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That’s a hard question to answer, partly because there are so many kinds of psychotherapy -- emotionally focused therapies, solution focused therapies, expressive arts therapies, psychodynamic therapies, and cognitive/behavioural therapies, to name just a few. Further, you may be a child, adolescent or adult in treatment, and you may get help as an individual, as a couple or family, or as part of a group. Any psychotherapist you choose will have been trained in only a few of the many forms of psychotherapy, and to work with only certain ages and configurations of clients.

But a few basic things can be said to define a psychotherapist. A psychotherapist is a trained professional who works with people who find themselves in certain specific kinds of trouble: they have trouble with their inner world of emotions, thoughts, and moods, and they often have related trouble with their outer world of social connections, work, and family relationships.

A psychotherapist develops a formal or informal agreement to work with a person, a couple, or a family on these kinds of life troubles, and enters into a helping relationship with them in which mutual expectations are clear. Usually that relationship continues as a series of regular meetings over a period of time, short-term or long-term.

Then the next question arises: But what’s a psychotherapist compared to a psychologist or psychiatrist or social worker? Don’t they all do this same kind of work with people in emotional, psychological, and relational distress?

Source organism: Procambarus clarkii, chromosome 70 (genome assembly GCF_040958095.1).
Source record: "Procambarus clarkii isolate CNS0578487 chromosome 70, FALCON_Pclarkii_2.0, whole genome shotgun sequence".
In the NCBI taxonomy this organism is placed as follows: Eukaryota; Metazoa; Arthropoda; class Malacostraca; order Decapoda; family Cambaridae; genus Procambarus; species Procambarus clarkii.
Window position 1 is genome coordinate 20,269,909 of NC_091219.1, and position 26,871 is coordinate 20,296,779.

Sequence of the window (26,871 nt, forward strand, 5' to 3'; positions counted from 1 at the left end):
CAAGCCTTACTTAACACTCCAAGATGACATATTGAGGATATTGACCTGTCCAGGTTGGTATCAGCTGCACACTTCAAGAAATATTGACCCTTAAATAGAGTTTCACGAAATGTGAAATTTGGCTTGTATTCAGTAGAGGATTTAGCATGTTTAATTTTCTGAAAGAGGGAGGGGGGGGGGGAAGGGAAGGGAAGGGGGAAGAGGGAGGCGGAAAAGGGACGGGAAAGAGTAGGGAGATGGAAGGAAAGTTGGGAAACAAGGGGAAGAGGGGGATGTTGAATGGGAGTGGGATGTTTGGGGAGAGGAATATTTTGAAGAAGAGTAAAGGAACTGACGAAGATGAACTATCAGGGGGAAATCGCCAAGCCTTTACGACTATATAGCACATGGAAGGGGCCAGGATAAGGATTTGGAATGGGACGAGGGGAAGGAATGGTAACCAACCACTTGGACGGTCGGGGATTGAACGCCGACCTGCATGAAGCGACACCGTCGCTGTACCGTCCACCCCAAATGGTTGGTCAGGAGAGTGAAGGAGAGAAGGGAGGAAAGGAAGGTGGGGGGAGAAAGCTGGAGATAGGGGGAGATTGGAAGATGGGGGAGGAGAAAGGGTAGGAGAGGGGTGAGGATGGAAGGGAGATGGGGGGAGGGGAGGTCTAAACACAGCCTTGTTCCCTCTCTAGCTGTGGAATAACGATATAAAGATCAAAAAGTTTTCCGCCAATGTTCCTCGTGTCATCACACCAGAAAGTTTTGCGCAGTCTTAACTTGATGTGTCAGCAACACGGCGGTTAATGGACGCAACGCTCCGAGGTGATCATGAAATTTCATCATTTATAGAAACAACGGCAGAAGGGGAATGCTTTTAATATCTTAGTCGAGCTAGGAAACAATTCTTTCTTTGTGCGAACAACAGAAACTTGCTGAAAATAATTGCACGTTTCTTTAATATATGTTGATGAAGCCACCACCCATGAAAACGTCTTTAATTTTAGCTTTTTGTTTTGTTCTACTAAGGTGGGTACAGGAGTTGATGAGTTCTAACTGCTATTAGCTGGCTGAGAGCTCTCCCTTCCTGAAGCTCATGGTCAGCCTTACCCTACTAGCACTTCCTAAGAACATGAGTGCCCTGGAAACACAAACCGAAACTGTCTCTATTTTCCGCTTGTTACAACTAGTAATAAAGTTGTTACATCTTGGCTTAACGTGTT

Yes, many professionals who have been trained to practice psychotherapy have been educated in another profession as well -- family medicine, psychiatry, psychology, social work, nursing, occupational therapy, or pastoral care. They call themselves psychotherapists if psychotherapy is the main work that they do, even if their credential is in another profession. I, for example, call myself a psychotherapist even though my credential is in social work.  On the other hand, some professionals who offer psychotherapy services still call themselves, for example, a physician, social worker, or psychologist.

In 2015, the title Psychotherapist became protected under Ontario law, and a new professional designation emerged:  Registered Psychotherapist. These professionals, who have met the education and training standards of the Ontario College of Psychotherapists, are allowed to assume the title Psychotherapist (further info at ).  At the same time, Ontario law continues to allow physicians, social workers, psychologists, occupational therapists, and nurses to practice psychotherapy commensurate with their training and competence to do so.

What matters most for you as a psychotherapy client is that the person providing you psychotherapy services has been well-trained in psychotherapy, either exclusively or in addition to any other professional training. For your protection, your psychotherapist should also belong to a college or professional association with a code of ethics, standards of practice, and complaints and discipline procedures. Any psychotherapist should be willing to discuss their education, training, experience, and modalities of practice with you.

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